3 miles south of Barnsley, Worsbrough was noted in the Doomsday book for its Corn Mill. Now with a population under 10,000 it is a village over looking the Worsbrough Valley. At Worsbrough Country Park you can see the milling process in Worsbrough Mills 17th & 19th century buildings. From the grain arriving from the farm, the cleaning of the wheat, the actual grinding of the grain, through to the separation of white and wholemeal flour. And then the flour is available to purchase.
Go to Worsbrough Country Park and watch, learn and ask questions about the traditional flour milling processes.
Worsborough is the historic spelling in use when the milll was commercially active. The place name is usually spelt “Worsbrough” today.
The Canal was opened in 1804 and at its height it carried 2000 boats and barges a year. Landowners were authorized by parliament to construct railways to the local collieries. The tramway which runs at the side of the mill, up the south side of the reservoir was to serve Stoney Royd, Ratten Row and Top Pit. In 1832 it also carried coal and iron from Pilley Hills Colliery and Ironstone Works. Unfortunately it was the first part of the Dearne and Dove Canal to close, in 1906, following constant problems with subsidence. Many areas are now derelict or used for recreation.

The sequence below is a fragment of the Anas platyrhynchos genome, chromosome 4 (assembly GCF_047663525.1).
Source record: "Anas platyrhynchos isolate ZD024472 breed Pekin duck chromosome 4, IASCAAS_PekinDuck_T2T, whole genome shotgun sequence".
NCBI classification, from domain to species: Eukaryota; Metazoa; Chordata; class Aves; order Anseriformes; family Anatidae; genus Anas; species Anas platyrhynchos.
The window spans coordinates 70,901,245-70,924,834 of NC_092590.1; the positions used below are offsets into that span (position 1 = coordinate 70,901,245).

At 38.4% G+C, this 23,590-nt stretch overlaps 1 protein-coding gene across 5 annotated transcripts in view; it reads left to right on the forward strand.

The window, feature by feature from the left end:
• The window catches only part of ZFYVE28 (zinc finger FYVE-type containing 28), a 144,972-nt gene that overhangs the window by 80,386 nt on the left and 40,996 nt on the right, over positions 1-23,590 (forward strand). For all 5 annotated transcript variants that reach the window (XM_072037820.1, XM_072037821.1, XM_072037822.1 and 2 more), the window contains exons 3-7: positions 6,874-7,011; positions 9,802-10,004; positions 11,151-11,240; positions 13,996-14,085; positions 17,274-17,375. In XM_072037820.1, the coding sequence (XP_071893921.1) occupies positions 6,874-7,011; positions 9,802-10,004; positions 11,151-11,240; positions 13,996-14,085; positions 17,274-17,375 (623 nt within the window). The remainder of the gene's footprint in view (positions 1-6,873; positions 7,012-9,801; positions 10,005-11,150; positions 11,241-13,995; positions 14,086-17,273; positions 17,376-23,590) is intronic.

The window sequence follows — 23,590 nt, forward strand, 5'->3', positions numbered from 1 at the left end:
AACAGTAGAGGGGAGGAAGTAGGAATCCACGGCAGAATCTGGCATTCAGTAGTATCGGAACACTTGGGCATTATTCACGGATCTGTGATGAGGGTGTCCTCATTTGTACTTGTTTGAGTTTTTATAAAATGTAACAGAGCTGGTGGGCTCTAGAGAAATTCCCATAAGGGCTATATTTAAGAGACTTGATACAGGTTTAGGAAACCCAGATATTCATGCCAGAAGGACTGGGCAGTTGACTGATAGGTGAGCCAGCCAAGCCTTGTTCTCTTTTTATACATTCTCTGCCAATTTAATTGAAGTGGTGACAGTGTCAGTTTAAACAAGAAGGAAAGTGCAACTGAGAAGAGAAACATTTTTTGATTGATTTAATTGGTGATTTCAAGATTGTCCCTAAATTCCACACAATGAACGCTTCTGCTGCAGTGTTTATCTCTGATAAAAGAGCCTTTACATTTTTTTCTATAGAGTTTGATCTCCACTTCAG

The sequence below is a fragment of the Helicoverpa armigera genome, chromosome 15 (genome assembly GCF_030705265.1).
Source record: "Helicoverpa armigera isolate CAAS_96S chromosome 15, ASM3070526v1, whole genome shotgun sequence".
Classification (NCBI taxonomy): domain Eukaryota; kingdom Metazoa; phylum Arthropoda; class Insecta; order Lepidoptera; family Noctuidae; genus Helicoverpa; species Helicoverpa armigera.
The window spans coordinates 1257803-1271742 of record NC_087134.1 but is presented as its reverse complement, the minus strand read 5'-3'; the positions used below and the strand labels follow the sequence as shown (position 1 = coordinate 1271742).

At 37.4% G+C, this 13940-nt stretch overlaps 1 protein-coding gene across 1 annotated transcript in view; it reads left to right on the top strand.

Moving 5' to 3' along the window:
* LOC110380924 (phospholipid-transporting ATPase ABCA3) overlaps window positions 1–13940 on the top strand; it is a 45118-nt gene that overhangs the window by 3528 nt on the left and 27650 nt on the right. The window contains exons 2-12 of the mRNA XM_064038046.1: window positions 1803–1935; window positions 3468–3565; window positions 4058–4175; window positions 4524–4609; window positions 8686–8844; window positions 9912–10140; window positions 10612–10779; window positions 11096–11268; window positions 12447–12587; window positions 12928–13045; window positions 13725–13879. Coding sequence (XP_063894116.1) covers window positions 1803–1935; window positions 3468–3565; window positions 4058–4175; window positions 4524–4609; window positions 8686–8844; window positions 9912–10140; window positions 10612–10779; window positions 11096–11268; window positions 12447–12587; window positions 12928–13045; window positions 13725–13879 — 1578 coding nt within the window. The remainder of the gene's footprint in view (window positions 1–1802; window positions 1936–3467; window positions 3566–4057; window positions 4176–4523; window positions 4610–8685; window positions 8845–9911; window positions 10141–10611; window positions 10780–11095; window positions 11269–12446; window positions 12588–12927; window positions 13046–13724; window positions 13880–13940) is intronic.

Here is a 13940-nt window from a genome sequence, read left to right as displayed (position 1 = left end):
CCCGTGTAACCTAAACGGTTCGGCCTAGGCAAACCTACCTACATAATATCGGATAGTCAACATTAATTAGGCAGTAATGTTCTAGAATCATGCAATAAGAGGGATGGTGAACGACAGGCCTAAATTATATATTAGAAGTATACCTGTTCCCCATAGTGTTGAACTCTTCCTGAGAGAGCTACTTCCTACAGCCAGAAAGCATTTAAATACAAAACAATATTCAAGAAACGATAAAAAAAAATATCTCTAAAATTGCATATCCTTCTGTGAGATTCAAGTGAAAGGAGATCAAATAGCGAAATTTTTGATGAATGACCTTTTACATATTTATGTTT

Elizabethan buildings exist at Rockley Old Hall and Houndhill near the country park. Houndhill is built on a medieval site and was a strong hold during the civil war. For virtually 500 years it has been in the Elmhirst family who started the Dartington Glass Factory. The National Archives have a lot of accessible information from the 18th C.
The 13th C. church St Mary’s is built of crumbling sandstone and parts of the chancel date back to Norman times. Originally linked to Darfield Church the tower is 400 years old and the East window is 14th C.
cart by clogsilk and worsborough black and white by clogsilk CC BY-NC-ND 2.0
Field Study Centre, Worsborough Mill by rusty_dragonfly CC BY-NC 2.0